When the Maritime Trades Department, AFL-CIO met in convention four years ago, we called upon the U.S. government to invest in the nation’s ports and waterways so America could keep up in the ever-growing economics of global trades.
So where do we stand four years later?
Port modernization, waterways upgrades and dredging still are high priorities that need immediate attention and proper funding.
The expanded Panama Canal is open and operating. Ultra-large containerships capable of handling up to 20,000 boxes are moving goods around the world. And, U.S. – as well as Canadian – ports are struggling to catch up.
From the need to purchase and install cranes designed to handle these huge vessels to dredging ports and harbors to a depth capable of allowing such ships to enter North American seaports, the fight continues to meet the challenges of a changing world.
Fortunately, we have seen some signs of progress. After being ranked as number one in infrastructure by the World Economic Forum in 2005, the United States slipped to 25th in 2013. The latest ranking shows the U.S. rose to 12th in the world (and 10th for port infrastructure with Canada 19th in that same category).
While mega ships have been welcomed at several ports along the Atlantic and Pacific coasts, highways and railroads are at maximum capacity, thus hampering the movement of goods to and from the vessels. The decades-old idea of using short-sea shipping to alleviate such congestion remains just that – an idea. Inland water routes continue to depend upon 19th century technology to move 21st century cargo.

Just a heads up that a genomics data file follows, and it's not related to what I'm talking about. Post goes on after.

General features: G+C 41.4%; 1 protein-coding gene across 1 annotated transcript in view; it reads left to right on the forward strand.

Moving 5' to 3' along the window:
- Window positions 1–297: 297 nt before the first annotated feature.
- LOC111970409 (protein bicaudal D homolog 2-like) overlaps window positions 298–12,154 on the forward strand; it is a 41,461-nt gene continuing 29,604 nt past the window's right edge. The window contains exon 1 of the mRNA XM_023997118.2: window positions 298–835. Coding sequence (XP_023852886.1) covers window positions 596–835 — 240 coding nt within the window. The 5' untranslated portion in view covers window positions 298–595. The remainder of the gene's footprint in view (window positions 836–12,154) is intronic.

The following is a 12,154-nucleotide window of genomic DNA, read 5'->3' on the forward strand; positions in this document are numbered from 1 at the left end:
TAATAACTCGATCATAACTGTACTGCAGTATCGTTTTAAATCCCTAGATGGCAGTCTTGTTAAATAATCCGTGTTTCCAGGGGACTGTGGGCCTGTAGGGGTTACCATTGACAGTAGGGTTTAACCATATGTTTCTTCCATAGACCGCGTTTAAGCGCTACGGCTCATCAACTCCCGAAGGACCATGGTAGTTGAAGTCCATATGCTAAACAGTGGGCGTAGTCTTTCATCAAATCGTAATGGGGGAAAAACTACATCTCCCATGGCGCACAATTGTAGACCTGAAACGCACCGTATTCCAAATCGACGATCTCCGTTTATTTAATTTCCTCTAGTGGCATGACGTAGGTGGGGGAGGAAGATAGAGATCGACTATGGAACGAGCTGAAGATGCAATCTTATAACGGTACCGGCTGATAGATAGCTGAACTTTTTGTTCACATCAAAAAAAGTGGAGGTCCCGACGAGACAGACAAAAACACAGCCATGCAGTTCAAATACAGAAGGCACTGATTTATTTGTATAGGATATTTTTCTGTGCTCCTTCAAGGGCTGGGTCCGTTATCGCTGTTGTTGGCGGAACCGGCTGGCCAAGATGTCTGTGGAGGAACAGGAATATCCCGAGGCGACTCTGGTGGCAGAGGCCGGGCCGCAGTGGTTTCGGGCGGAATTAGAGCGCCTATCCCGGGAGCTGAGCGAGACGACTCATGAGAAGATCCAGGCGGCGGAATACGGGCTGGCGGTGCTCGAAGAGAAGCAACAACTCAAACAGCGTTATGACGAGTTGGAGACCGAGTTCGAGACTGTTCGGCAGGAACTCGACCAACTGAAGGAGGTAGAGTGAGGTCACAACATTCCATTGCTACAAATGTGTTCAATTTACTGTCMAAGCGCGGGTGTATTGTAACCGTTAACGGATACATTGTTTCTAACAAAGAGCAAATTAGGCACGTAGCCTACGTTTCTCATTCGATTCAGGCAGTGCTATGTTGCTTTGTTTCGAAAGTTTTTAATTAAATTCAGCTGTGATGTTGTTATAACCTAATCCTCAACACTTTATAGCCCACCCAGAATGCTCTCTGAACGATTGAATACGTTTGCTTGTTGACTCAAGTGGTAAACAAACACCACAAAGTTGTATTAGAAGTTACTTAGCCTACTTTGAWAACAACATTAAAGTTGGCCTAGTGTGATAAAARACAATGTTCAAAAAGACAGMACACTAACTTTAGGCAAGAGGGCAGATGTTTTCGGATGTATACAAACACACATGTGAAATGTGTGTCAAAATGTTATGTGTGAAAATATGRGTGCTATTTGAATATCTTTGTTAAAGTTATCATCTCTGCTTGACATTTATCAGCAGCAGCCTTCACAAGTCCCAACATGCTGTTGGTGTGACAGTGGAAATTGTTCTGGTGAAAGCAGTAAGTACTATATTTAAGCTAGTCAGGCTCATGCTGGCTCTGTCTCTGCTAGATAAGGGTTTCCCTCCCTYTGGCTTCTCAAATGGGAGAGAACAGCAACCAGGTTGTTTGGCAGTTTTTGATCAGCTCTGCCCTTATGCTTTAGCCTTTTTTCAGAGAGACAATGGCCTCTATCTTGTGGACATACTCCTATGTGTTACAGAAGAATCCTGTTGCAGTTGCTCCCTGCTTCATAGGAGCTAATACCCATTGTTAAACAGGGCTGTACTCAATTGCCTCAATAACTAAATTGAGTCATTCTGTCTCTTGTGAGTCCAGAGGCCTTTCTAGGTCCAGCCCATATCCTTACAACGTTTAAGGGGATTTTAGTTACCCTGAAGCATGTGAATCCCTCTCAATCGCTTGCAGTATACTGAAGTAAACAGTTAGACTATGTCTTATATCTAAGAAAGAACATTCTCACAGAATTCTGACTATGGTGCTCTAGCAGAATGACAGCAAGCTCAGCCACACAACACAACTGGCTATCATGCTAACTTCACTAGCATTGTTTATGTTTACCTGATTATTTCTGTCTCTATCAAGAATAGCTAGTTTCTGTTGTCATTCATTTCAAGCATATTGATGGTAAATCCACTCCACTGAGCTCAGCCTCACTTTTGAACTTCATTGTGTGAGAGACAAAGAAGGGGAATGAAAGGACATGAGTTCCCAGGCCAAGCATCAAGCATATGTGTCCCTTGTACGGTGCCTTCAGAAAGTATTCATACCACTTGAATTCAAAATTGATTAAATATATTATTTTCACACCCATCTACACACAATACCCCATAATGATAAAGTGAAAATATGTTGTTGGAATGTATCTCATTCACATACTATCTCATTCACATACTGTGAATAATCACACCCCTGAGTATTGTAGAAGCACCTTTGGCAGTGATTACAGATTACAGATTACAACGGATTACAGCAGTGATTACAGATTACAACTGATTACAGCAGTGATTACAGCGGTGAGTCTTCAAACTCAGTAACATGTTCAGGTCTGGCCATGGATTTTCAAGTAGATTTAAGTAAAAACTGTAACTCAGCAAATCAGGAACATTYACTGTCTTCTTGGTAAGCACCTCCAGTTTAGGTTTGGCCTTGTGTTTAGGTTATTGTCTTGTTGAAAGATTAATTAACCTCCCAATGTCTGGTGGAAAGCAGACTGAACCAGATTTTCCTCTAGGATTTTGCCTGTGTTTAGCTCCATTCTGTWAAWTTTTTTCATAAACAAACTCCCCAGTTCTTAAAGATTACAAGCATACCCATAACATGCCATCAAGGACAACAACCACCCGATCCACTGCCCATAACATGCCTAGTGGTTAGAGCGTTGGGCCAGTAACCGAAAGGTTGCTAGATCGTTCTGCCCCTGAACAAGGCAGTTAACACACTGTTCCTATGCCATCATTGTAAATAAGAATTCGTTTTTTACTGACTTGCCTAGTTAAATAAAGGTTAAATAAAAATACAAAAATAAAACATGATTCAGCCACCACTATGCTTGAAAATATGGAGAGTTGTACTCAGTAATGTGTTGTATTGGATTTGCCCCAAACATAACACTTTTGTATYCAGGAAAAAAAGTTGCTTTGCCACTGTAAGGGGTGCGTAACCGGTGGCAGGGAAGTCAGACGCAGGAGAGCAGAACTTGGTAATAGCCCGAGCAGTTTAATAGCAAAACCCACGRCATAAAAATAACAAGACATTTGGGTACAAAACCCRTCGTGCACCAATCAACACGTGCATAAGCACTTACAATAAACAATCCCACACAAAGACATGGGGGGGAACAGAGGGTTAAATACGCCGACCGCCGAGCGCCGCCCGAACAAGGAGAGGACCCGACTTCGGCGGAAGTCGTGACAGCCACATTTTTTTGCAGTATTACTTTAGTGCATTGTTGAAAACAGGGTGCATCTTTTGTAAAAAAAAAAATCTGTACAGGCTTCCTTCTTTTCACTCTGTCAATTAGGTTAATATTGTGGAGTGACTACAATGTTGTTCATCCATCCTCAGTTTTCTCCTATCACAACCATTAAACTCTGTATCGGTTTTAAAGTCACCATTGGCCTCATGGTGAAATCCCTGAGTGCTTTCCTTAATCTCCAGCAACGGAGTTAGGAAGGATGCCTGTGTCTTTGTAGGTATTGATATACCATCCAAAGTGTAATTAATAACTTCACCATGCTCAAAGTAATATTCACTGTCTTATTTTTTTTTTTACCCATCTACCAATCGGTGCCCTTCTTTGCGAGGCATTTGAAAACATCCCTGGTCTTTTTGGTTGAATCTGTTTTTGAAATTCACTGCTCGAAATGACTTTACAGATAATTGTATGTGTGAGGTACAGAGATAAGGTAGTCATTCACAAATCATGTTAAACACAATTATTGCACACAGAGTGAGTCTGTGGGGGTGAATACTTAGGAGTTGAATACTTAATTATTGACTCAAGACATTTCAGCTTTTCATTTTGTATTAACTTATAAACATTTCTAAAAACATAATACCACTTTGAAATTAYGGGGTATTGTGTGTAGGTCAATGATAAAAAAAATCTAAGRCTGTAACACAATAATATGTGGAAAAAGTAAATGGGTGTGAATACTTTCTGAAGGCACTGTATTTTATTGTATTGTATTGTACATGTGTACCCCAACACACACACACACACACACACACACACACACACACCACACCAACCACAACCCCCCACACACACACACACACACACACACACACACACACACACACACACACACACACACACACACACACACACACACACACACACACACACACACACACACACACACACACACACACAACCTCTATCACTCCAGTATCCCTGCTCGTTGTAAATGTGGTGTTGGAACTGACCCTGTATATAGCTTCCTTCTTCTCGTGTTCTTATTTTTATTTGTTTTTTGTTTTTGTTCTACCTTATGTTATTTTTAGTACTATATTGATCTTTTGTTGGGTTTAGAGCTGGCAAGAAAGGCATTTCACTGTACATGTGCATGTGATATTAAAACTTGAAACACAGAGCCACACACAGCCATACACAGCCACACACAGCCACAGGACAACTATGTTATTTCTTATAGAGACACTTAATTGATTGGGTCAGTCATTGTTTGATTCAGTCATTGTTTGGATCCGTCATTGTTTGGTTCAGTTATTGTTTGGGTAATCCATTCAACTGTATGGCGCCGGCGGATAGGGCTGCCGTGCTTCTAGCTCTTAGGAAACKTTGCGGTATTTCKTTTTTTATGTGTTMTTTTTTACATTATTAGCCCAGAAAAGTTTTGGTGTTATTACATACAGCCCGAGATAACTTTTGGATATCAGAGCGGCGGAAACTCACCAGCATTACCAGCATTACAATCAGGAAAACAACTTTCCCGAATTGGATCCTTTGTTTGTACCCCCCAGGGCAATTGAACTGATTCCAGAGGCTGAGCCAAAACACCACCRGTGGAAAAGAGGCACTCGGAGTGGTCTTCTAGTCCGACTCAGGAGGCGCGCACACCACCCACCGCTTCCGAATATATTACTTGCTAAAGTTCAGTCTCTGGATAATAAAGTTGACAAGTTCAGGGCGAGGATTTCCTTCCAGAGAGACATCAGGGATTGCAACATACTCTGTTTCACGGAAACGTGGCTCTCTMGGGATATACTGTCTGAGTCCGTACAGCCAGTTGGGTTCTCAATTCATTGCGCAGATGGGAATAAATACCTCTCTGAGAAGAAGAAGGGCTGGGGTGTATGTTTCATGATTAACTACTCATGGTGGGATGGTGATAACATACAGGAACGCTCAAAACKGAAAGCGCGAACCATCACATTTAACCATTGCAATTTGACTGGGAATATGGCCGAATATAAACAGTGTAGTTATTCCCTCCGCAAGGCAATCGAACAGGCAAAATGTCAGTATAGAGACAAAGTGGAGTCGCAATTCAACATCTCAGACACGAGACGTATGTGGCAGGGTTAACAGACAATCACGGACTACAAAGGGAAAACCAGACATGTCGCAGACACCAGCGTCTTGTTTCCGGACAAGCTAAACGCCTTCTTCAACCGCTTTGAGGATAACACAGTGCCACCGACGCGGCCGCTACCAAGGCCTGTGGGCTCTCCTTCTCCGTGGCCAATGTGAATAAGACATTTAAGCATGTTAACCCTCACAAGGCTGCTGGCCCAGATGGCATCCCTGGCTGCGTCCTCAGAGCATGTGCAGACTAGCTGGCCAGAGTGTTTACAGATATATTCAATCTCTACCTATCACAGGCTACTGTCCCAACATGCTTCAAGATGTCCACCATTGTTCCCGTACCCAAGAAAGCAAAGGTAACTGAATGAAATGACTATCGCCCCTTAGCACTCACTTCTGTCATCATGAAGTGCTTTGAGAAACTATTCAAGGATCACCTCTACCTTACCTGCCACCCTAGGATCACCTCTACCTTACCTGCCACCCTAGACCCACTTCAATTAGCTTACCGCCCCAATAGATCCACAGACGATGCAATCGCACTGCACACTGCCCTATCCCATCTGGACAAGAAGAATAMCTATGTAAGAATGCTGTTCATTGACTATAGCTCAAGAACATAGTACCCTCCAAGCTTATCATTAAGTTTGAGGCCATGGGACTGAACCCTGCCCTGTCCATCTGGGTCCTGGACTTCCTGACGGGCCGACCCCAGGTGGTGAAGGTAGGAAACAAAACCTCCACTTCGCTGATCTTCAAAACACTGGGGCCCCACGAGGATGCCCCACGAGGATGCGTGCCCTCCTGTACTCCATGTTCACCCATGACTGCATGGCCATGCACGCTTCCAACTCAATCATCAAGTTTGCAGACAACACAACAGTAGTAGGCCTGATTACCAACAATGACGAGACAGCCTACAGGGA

One specific example that affects U.S., Canadian and international commerce is the bottleneck located at the Soo Locks, which connects Lake Superior with the lower Great Lakes. The facility has only one lock that can support all the merchant vessels, including the thousand-footers, that sail along those waters. Another lock is capable of moving only the smaller commercial ships. Should either lock be closed during sailing season, the economic repercussions of delayed deliveries of iron ore, coal, salt and other goods could be catastrophic.
In addition, harbors, ports and waterways require constant maintenance via dredging. Years of neglect can cause shipping channels to become shallower, thus forcing vessels to sail lighter or skip ports altogether.
Dredging may seem to be a local issue, but that notion ended in 2015 when the Seafarers Union of Canada reviewed leaked documents from the secretly negotiated Canadian-European Union Comprehensive Economic Trade Agreement to expose an effort to allow foreign companies to dredge Canadian waterways. Led by the Canadian Maritime & Supply Chain Coalition – headed by MTD Eastern Area Executive Board Member Jim Given – Canadians discovered other jobs that could go overseas and threw out the federal government that was negotiating the trade pact, which still has not been implemented.
Maritime modernization must be a part of any infrastructure program being considered in the United States and Canada. Our ports, harbors and waterways provide solid working-class jobs and are vital elements of a strong economy. Both nations depend on workers at sea and ashore for the export and import of goods.
NOW, THEREFORE, BE IT RESOLVED that the MTD, its affiliates and its Port Maritime Councils pledge to support and publicize any and all efforts to upgrade and modernize the ports, harbors and inland waterways of the United States and Canada for the economic benefit of both nations.
Passed 2017 MTD Convention